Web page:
Given this attachment to established standards of practice, revisiting the trio of underlying duties of a fiduciary provides helpful perspective. Prudence, loyalty, and impartiality are the qualities that underlie ERISA principles and all fiduciary activity. The panel noted that “prudence” is often trustees’ top focus, while “loyalty” and “impartiality” are often under-emphasized. Part of the reason for this skewed emphasis may be an orientation towards the mitigation of legal liability, understandable in our litigious society. There is incentive to hire lots of “process experts” as evidence of good caretaking, and yet there are rarely similar experts at hand to prove (or ensure) loyalty and impartiality. Re-balancing these three duties could provide a more consistent and well-rounded backdrop for fiduciary action. And, importantly, balancing the three allows for a greater sense of dynamism. As noted above, fiduciary processes are supposed to be dynamic, given the changing circumstances in which they function. Yet such flexibility seems to be the opposite of what many systems currently embrace.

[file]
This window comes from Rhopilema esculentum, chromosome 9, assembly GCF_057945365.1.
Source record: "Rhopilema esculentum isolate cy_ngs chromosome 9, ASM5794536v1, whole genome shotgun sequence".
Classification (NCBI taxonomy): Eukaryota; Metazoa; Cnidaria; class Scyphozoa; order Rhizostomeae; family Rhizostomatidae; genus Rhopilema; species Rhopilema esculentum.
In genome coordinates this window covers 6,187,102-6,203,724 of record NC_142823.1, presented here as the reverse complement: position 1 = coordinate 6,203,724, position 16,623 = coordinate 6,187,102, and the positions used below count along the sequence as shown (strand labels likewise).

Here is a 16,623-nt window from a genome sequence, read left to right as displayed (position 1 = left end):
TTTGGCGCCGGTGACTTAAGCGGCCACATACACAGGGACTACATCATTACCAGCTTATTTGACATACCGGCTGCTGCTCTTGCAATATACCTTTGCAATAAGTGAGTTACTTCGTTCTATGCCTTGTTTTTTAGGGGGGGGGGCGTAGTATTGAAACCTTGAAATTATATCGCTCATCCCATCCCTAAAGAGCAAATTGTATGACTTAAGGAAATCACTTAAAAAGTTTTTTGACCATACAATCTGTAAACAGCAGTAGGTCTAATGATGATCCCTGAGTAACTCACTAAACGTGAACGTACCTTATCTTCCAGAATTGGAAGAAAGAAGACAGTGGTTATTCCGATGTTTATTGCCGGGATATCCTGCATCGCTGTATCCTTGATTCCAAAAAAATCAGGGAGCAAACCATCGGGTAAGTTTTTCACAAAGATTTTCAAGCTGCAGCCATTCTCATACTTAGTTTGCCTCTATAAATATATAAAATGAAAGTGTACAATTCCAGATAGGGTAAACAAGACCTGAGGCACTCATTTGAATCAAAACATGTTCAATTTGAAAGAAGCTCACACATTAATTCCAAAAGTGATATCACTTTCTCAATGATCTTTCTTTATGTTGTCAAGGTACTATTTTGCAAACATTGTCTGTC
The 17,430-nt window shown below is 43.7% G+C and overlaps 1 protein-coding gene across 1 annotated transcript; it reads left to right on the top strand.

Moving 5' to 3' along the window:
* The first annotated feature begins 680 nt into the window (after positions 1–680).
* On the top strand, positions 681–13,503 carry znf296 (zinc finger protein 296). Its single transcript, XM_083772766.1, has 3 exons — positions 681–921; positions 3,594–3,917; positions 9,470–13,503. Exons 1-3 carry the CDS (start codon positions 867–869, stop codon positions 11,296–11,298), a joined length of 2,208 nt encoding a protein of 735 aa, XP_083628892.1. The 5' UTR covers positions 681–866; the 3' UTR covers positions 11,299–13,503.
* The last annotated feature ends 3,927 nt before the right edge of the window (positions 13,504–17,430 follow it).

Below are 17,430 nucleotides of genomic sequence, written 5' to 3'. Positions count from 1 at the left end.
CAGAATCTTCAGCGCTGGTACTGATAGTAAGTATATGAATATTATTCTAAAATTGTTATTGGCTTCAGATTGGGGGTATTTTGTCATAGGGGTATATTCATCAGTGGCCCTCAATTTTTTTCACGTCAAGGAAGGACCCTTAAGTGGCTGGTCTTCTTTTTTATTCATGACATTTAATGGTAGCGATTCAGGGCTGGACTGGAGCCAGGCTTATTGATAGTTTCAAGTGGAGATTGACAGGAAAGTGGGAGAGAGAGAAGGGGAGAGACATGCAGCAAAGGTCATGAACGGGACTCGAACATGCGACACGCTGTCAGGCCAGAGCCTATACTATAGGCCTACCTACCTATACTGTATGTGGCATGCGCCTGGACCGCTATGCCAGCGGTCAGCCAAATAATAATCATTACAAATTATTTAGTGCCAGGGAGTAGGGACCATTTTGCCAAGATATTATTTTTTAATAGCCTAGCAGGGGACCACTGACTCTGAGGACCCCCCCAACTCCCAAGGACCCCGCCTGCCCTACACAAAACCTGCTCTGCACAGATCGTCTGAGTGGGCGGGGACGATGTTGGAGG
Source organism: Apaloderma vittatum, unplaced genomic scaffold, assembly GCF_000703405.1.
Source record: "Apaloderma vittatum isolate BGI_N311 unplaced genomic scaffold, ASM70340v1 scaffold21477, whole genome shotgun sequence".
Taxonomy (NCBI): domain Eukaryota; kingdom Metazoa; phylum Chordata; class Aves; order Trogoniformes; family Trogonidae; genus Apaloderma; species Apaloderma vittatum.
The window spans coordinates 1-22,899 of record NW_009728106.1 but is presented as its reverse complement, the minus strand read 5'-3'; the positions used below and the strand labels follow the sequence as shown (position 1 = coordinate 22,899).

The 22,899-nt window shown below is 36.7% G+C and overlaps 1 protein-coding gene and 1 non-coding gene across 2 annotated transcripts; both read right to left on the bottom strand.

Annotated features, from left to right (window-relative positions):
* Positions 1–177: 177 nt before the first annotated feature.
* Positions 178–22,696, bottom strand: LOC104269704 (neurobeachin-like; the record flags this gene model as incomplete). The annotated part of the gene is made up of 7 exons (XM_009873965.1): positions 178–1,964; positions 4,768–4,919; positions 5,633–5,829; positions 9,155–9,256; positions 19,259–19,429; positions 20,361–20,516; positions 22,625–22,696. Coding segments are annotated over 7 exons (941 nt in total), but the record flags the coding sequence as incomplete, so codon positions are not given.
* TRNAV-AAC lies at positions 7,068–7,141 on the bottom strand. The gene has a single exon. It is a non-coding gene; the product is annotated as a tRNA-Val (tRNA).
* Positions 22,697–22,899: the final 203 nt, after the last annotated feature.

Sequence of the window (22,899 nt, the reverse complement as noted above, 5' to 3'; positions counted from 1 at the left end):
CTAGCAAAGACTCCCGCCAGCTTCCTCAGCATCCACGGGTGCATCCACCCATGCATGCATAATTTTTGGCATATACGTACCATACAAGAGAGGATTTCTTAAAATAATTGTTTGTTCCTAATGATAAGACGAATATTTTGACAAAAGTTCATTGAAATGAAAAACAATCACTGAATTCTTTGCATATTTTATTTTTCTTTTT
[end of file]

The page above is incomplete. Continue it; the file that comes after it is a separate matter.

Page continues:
The panel concluded by making some recommendations to trustees, with a goal of moving from a liability-avoidance mindset to a proactive-fiduciary mindset. Specifically, there was a call to allocate resources towards understanding fiduciary challenges and best practices, as well as suggestions to expand focus and reporting on loyalty and impartiality principles. More operationally, fiduciaries were urged to adopt enterprise risk management, use beneficiary-aligned benchmarks, and ensure sustainable pension design. These lists might appear tactical in nature, but they are built on the foundation of the larger themes highlighted above: a balanced weighting of prudence, loyalty, and impartiality, a broader definition of risk, and a combination of strong process plus the flexibility to act proactively on behalf of plan members. By re-emphasizing these fundamental principles and planning their operations and decision-making accordingly, trustees ensure fulfillment of the complete, vital range of their fiduciary responsibilities.

Ethical Markets Media welcomes our new Senior Sustainability Advisor Katherine Collins, principal of Honeybee Capital, and is happy to post this excellent first of her reports. Watch Katherine and Hazel Henderson discussing ethics on Wall Street and in London on “Bypassing Wall Street” from the Ethical Markets TV series Transforming Finance.